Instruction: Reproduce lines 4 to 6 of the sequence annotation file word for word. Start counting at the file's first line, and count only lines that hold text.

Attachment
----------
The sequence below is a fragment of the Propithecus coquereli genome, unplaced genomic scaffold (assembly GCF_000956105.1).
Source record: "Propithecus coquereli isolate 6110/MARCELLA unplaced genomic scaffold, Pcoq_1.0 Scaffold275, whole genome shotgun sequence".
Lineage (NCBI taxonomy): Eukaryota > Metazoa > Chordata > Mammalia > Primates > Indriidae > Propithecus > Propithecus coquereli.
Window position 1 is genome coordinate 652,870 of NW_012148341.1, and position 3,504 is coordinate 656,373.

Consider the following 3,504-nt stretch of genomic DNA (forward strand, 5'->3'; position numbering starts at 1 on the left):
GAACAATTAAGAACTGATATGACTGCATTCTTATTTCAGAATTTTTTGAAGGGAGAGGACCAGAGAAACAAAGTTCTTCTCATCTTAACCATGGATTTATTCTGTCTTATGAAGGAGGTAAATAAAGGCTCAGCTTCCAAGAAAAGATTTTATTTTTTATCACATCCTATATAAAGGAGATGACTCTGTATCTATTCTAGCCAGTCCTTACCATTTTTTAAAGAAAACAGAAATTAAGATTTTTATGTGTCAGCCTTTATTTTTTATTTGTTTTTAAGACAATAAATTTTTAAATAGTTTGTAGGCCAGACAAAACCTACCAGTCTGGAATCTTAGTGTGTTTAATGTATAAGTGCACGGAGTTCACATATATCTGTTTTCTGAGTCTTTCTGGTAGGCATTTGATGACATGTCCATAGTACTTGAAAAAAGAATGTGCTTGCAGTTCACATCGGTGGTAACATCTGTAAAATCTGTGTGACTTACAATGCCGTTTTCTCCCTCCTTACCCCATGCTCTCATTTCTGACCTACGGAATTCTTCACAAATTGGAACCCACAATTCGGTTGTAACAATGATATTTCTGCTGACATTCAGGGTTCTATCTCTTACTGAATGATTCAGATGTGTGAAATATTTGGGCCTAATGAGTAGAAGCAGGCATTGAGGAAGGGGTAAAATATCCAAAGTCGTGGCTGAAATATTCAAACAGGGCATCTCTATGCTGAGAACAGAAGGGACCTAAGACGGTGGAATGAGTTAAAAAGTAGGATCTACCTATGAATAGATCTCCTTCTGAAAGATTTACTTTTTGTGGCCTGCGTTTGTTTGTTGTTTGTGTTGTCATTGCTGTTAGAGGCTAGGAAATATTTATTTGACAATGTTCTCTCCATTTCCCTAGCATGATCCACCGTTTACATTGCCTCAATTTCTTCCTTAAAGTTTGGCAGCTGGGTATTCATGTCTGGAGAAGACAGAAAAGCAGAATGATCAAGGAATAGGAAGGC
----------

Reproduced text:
Window position 1 is genome coordinate 652,870 of NW_012148341.1, and position 3,504 is coordinate 656,373.

Consider the following 3,504-nt stretch of genomic DNA (forward strand, 5'->3'; position numbering starts at 1 on the left):
GAACAATTAAGAACTGATATGACTGCATTCTTATTTCAGAATTTTTTGAAGGGAGAGGACCAGAGAAACAAAGTTCTTCTCATCTTAACCATGGATTTATTCTGTCTTATGAAGGAGGTAAATAAAGGCTCAGCTTCCAAGAAAAGATTTTATTTTTTATCACATCCTATATAAAGGAGATGACTCTGTATCTATTCTAGCCAGTCCTTACCATTTTTTAAAGAAAACAGAAATTAAGATTTTTATGTGTCAGCCTTTATTTTTTATTTGTTTTTAAGACAATAAATTTTTAAATAGTTTGTAGGCCAGACAAAACCTACCAGTCTGGAATCTTAGTGTGTTTAATGTATAAGTGCACGGAGTTCACATATATCTGTTTTCTGAGTCTTTCTGGTAGGCATTTGATGACATGTCCATAGTACTTGAAAAAAGAATGTGCTTGCAGTTCACATCGGTGGTAACATCTGTAAAATCTGTGTGACTTACAATGCCGTTTTCTCCCTCCTTACCCCATGCTCTCATTTCTGACCTACGGAATTCTTCACAAATTGGAACCCACAATTCGGTTGTAACAATGATATTTCTGCTGACATTCAGGGTTCTATCTCTTACTGAATGATTCAGATGTGTGAAATATTTGGGCCTAATGAGTAGAAGCAGGCATTGAGGAAGGGGTAAAATATCCAAAGTCGTGGCTGAAATATTCAAACAGGGCATCTCTATGCTGAGAACAGAAGGGACCTAAGACGGTGGAATGAGTTAAAAAGTAGGATCTACCTATGAATAGATCTCCTTCTGAAAGATTTACTTTTTGTGGCCTGCGTTTGTTTGTTGTTTGTGTTGTCATTGCTGTTAGAGGCTAGGAAATATTTATTTGACAATGTTCTCTCCATTTCCCTAGCATGATCCACCGTTTACATTGCCTCAATTTCTTCCTTAAAGTTTGGCAGCTGGGTATTCATGTCTGGAGAAGACAGAAAAGCAGAATGATCAAGGAATAGGAAGGC